Ever sat through a lecture and wondered where your thoughts wandered? Education experts increasingly agree that lecture-based teaching simply doesn’t work. Instead of just listening to the teacher talk for an hour, experts now believe that students benefit from engaging through solo presentations, group discussions, and other interactive approaches.
Notably, one meta-analysis revealed that students subjected to traditional lectures were 1.5 times more likely to miss learning objectives compared to those involved in active learning strategies.
This data should be encouraging if you’re focused on getting students actively involved in the learning process. However, it poses a deeper question about how to approach active learning. Specifically, many teachers wonder if they should use implicit or explicit teaching strategies. To learn more about these approaches, here’s a closer look at implicit versus explicit learning.
How you guide your students through learning makes all the difference. Implicit and explicit instruction shape how students interact with the learning material. While the explicit instruction definition revolves around the teacher giving direct lessons and guidance, implicit instruction centers around students learning more independently.
Here is an implicit learning example: A second language teacher presents a movie clip that features new vocabulary. The teacher doesn’t directly ask the students to memorize these target words. Instead, once the video is done, the teacher presents articles and other media that incorporate the target words. Similar to Montessori techniques, this allows students to organically encounter the new words and piece together definitions based on context clues.
Think of implicit learning models like the classic Pavlovian dog experiment. As students are exposed to the learning material, they subconsciously develop their own understanding of the subject without direct instruction.
Here is an example of explicit learning: A teacher directly gives students vocabulary memorization worksheets, requiring them to match the words to their definitions based on the previous lecture. The students explicitly understand the learning goal—to memorize the vocabulary words, and they have a clear directive for achieving that goal—to match the words with their definitions.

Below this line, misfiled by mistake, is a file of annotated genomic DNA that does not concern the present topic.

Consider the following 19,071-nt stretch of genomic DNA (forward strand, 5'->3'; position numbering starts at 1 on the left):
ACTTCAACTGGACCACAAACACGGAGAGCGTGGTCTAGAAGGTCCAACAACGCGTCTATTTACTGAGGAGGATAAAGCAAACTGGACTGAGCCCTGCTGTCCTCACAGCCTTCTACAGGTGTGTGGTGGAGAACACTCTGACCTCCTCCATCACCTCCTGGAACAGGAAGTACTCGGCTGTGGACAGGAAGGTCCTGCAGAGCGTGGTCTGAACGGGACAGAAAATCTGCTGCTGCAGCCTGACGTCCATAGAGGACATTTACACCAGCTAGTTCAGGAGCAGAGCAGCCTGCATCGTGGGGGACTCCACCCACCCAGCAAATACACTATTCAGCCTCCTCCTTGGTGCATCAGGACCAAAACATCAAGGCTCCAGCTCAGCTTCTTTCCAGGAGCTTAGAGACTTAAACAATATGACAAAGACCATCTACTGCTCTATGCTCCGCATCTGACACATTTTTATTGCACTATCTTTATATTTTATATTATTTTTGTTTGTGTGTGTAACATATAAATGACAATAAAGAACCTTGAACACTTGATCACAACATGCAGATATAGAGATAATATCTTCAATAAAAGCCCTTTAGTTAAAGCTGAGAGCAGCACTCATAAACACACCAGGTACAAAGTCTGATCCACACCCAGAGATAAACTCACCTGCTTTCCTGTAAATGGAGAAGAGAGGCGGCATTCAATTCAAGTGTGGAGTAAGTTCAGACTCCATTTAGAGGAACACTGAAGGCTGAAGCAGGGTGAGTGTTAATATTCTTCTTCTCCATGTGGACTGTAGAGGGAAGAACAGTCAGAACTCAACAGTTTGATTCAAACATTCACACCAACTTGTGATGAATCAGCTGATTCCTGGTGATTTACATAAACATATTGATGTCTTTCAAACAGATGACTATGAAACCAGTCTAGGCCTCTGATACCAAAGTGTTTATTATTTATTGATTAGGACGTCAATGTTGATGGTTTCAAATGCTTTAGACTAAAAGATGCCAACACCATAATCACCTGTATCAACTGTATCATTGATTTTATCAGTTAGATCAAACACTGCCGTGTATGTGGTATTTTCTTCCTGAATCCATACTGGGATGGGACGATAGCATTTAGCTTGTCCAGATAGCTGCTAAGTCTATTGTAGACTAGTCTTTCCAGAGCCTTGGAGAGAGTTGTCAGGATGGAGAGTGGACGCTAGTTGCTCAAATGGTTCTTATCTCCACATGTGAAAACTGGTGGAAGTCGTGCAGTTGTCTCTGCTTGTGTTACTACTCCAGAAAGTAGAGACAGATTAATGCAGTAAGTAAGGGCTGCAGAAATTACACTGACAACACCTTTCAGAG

Ask yourself these questions to decide if a lesson uses implicit or explicit instruction:
The benefits and drawbacks of each approach can vary based on factors such as your students’ ages and existing knowledge. Generally speaking, there are clear advantages and disadvantages to consider before implementing either approach.
Consider again a second language teacher presenting media that features new vocabulary. Without direct instruction to look for unfamiliar words, some students might tune out the lesson and miss the new vocabulary.
Given the complexity of teaching, it’s no surprise that there isn’t a one-size-fits-all answer in the implicit versus explicit learning debate. On one hand, a study conducted by researchers at Vanderbilt University found that many students fared better with explicit instruction, and many other researchers have found similar results. Still, other studies frequently show that people can effectively gain knowledge through implicit instruction.
For you as a teacher, this means implicit and explicit instruction can work hand-in-hand. Using the example of a second language class, the teacher could still provide a vocabulary memorization worksheet, but instead of only having students match definitions, they can also ask them to incorporate the new words into sentences.
This strategy clarifies the learning objectives while also fostering students’ ability to apply and integrate new vocabulary on their own, effectively merging directive teaching with self-directed learning for a comprehensive educational experience.
Through a combined approach, you can give yourself and your students visible learning goals while still leaving space for independent thinking and self-direction, creating a more enriching and effective learning environment.